About total knee replacement surgery
When your knee is healthy, it can bend and flex easily. The cartilage between the bones absorbs stress and allows the bones to move freely over each other. Your knee, when unhealthy, can cause you pain and stiffness resulting in limitations to your daily activities. An unhealthy knee is due to inflammation, injury, or simply a long lifetime of use, leading to increased friction and stiffness. Often, the damaged cartilage may allow the knee and leg bones to rub against each other, causing significant pain and often times swelling of the knee joint.
The right combination of orthopedic surgeon, implant, and technique can help you get back to the life and activities you love.
Total knee replacement is the removal of damaged cartilage and bone replaced by a new implant. It can be highly effective in relieving pain, restoring function and letting you return to your daily activities. When put in properly, the new implant creates a new, properly functioning joint that prevents painful bone-on-bone contact.
The knee joint
The knee joint is formed by three bones with the support of ligaments and muscles. The large bone in your thigh is called the femur. On the opposing end is the tibia (shin bone). Along with the patella (knee cap), the knee joint is held together by several ligaments. These ligaments interact with the leg muscles to stabilize and control the motion of the knee and protect it from damage. Between the weight-bearing surfaces of the knee, a layer of cartilage helps the bony surfaces of the knee move smoothly against one another.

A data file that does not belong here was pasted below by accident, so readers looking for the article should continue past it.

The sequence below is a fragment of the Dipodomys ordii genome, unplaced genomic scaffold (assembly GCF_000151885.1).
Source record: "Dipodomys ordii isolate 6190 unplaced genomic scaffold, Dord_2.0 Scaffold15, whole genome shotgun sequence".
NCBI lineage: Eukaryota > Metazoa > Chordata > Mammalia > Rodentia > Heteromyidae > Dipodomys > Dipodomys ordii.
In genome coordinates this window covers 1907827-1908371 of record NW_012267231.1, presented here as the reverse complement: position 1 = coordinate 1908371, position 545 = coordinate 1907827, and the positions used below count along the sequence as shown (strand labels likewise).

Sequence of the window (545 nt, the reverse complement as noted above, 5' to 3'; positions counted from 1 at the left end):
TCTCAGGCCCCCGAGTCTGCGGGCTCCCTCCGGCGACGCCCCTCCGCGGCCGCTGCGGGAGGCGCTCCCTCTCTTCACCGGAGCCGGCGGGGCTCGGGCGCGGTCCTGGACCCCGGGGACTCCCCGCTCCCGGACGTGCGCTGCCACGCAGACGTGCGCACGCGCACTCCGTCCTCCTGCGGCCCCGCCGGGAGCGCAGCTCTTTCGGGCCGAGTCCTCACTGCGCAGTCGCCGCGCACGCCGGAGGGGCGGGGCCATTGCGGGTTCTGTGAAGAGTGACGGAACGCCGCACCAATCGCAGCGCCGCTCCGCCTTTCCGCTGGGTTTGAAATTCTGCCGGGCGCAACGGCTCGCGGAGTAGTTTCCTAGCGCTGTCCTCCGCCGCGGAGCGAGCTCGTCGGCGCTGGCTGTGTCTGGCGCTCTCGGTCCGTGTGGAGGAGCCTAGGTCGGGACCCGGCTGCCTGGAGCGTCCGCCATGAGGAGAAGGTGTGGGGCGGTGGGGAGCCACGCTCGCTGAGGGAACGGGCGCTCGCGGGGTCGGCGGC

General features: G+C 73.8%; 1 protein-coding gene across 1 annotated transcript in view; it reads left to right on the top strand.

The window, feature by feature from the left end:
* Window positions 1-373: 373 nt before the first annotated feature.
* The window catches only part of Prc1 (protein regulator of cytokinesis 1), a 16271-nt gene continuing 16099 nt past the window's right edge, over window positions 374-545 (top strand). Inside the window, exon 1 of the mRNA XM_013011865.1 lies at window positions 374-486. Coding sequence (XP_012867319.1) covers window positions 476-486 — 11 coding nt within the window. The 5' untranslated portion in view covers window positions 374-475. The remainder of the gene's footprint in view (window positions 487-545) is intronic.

The medial/lateral collateral ligaments (MCL/LCL) run parallel down the side of the knee, and provide stability side-to-side. The anterior cruciate ligament (ACL) and posterior cruciate ligament (PCL) cross in the center of the knee and provide stability front-to-back as the knee flexes and extends. The patellar tendon connects the patella to the muscles in the thigh and the tibia. The patella moves along the front of the knee joint, providing extra stability and protection. The knee cannot function correctly if all the parts do not move smoothly.
The cartilage interacts with two horse-shoe shaped shock absorbers called menisci. These shock absorbers are cartilaginous structures that cushion the knee from the stress of everyday activities. The combination of the menisci, the articular cartilage, and a small amount of fluid creates a nearly frictionless gliding surface. For the knee joint to function well, a person must also have healthy, flexible muscles, and the cartilage and ligaments must be smooth and strong. Problems occur when any of these parts are damaged or irritated.
Total knee replacement
Total knee replacement implants are designed to replace affected areas with components that re-create healthy knee joint mechanics. The main components of an artificial knee consist of the tibia component (shin bone), the femoral component (thigh bone), and the patellar component (knee cap). The tibia component is a two-piece construct: a metal baseplate that is fit into the tibia, and a polyethylene (plastic) insert that locks onto the baseplate. The insert is shaped to create a smooth articulating surface for the femoral component. With each of these components working together, you should be able to move your knee joint without pain. After examining your knee’s damage, your physician will determine what procedure is necessary to get you back to a normal, active life.
Which surgical approach is best for knee replacement?
Once you have made the decision to have knee replacement surgery, you will discover that there are options not only for the types of implants, but the surgical approach as well. You should discuss this with your surgeon who will determine which implant and surgical approach are right for you based on your specific anatomy and physical condition.